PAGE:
HSIE Stage One - Cultures and Families
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HSIE Stage One - Cultures and Families
Expressing Culture Through Celebration
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HSIE - Celebrations | Stage 1 | KLAHSIE | by Jesse Black

This is a handy introduction to a unit on celebrations.
Alan Chan's insight:

This online notebook written by Jesse Black provides an easy introduction for Stage One students to grasp an understanding on how families express their culture through celebrations. Black is a classroom teacher himself and is the founder of Teacher Time – an online platform for sharing teaching resources.  His resources are slideshows of colourful images that help engage and excite young students about culture. This website presents to students questions of “What is a celebration? Why do we celebrate?” Stage One students are able to draw on from their own personal experiences and find similarities and differences among other cultural celebrations. The website provides students with the opportunity to list and group celebrations of similarities and differences, allowing Stage One students to brainstorm ideas and draw from traditions. Lots of illustrations and colours are used to stimulate the vibrancy and symbolism associated with celebration.

A possible activity, which is appropriate for a Stage One class, would be to get students to draw on paper an illustration of their favourite celebration such as Birthday, Christmas, Easter and so on. They could write a simple sentence why this celebration is important to them or why they enjoy it. Reasons could be family tradition, delicious food, symbols and customs. Another task the class could do is to design a hat to wear at a celebration of their choice. Creative ideas and thinking could be drawn from symbols and traditions to religious practices of their family. This hat is a symbol of who they are and allows for visual expression of their culture.

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Dance boards by Emma Nungarrayi, 1970s and 80s - Australian Museum

Dance boards by Emma Nungarrayi, 1970s and 80s - Australian Museum | HSIE Stage One - Cultures and Families | Scoop.it
Dance boards by Emma Nungarrayi, 1970s and 80s
Alan Chan's insight:

This article written by Jen Cork from the Australian Museum draws attention to Indigenous Australian objects which have traditional and symbolic significance to Aboriginals.  There is an image of two wooden dance boards from Papunya in the Northern Territory created by artist Emma Nungarrayi. The dance boards are used by women of the Warlpiri language group of central Australia in their dance ceremonies (Jen Cork, 2012). The article is about the use of symbols and customs such as ochre painted on the boards and ceremonial song and dance to express their family and culture. Through storytelling, dance ceremonies and art pieces Stage One students get an insight into what the Dreaming is and how traditions is reflected through cultural practices.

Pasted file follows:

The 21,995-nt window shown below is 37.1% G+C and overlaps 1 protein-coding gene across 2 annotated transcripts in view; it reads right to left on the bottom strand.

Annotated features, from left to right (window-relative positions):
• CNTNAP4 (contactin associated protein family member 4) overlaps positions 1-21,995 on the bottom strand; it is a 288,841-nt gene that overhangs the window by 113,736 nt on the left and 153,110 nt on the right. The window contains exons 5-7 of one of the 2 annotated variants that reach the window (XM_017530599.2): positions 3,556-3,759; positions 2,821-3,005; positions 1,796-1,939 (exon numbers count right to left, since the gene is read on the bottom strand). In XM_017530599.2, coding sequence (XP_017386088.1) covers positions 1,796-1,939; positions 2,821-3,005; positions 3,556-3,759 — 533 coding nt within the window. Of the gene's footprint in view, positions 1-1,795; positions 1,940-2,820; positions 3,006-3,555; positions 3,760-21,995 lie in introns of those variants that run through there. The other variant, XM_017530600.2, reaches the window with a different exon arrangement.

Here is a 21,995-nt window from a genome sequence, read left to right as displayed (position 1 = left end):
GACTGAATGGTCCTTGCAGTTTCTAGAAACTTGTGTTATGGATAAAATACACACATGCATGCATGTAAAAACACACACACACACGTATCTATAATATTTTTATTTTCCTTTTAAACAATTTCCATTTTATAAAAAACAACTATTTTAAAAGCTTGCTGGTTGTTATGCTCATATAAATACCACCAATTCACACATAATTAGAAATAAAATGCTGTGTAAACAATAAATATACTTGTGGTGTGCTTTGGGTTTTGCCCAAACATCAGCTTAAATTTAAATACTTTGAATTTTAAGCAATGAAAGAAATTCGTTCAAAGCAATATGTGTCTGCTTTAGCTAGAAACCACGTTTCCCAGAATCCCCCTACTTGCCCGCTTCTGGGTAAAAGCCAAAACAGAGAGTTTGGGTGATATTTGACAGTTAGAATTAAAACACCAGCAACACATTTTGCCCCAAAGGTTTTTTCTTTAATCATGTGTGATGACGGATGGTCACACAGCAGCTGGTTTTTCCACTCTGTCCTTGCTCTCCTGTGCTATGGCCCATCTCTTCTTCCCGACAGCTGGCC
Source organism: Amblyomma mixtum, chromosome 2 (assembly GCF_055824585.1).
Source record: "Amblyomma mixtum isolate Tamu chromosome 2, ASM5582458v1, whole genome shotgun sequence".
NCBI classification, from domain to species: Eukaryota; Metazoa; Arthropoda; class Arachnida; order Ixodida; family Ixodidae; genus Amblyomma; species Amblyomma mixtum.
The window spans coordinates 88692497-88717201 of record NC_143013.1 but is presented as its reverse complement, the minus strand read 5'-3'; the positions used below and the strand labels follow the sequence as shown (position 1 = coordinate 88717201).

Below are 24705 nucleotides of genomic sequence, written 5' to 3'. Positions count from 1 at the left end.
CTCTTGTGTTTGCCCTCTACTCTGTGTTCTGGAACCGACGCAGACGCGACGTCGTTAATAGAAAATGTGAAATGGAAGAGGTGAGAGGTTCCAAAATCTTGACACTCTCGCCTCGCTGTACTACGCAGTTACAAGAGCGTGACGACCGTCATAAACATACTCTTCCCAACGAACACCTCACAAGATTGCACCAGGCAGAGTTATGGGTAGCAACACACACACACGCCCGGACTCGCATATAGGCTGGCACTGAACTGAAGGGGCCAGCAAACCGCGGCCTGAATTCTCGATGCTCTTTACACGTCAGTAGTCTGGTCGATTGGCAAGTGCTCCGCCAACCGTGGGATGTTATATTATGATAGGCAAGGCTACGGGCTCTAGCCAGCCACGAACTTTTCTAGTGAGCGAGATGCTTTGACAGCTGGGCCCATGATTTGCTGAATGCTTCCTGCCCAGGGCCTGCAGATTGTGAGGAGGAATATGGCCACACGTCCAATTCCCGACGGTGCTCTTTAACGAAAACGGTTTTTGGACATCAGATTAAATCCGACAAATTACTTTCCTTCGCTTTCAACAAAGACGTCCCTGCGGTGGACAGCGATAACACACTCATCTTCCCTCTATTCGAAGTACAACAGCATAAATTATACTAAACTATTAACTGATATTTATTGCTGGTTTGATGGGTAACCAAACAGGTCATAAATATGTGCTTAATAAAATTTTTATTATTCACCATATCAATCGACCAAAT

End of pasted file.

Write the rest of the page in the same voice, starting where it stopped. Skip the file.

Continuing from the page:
An assessment task for Stage One students could be to design their own dance board using traditional earthy colours like whites, browns and reds painted onto a piece of timber or cardboard. We could invite the female Kurdungurlu, a custodian of the Dreaming and Elder to visit our school to teach students to dance, sing and perform. Stage One students may be able to learn a traditional dance incorporating traditional instruments like the didgeridoo.  An alternative task would be to organise an excursion to the Australian Museum to look more closely at real artefacts and cultural objects that tell a story of Indigenous Australian celebrations. Students can also draw their own interpretation of the customs and traditions of the Dreaming. Students develop an understanding of Aboriginal relationships with the land and introduces them to the beginning of Dreaming stories.
Students can also do a role play or simulation of a Dreamtime story and grasp on important knowledge, cultural values and belief systems. "Key aims of role play and simulation is to develop empathy, that is, the ability to see things from the perspective of another person." Gilbert & Hoepper, p. 151)

 

Gilbert, R. & Hoepper, B. (2011). Teaching Society and Environment (4th ed.). Cengage Learning Australia.

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Celebrations - Types of Celebrations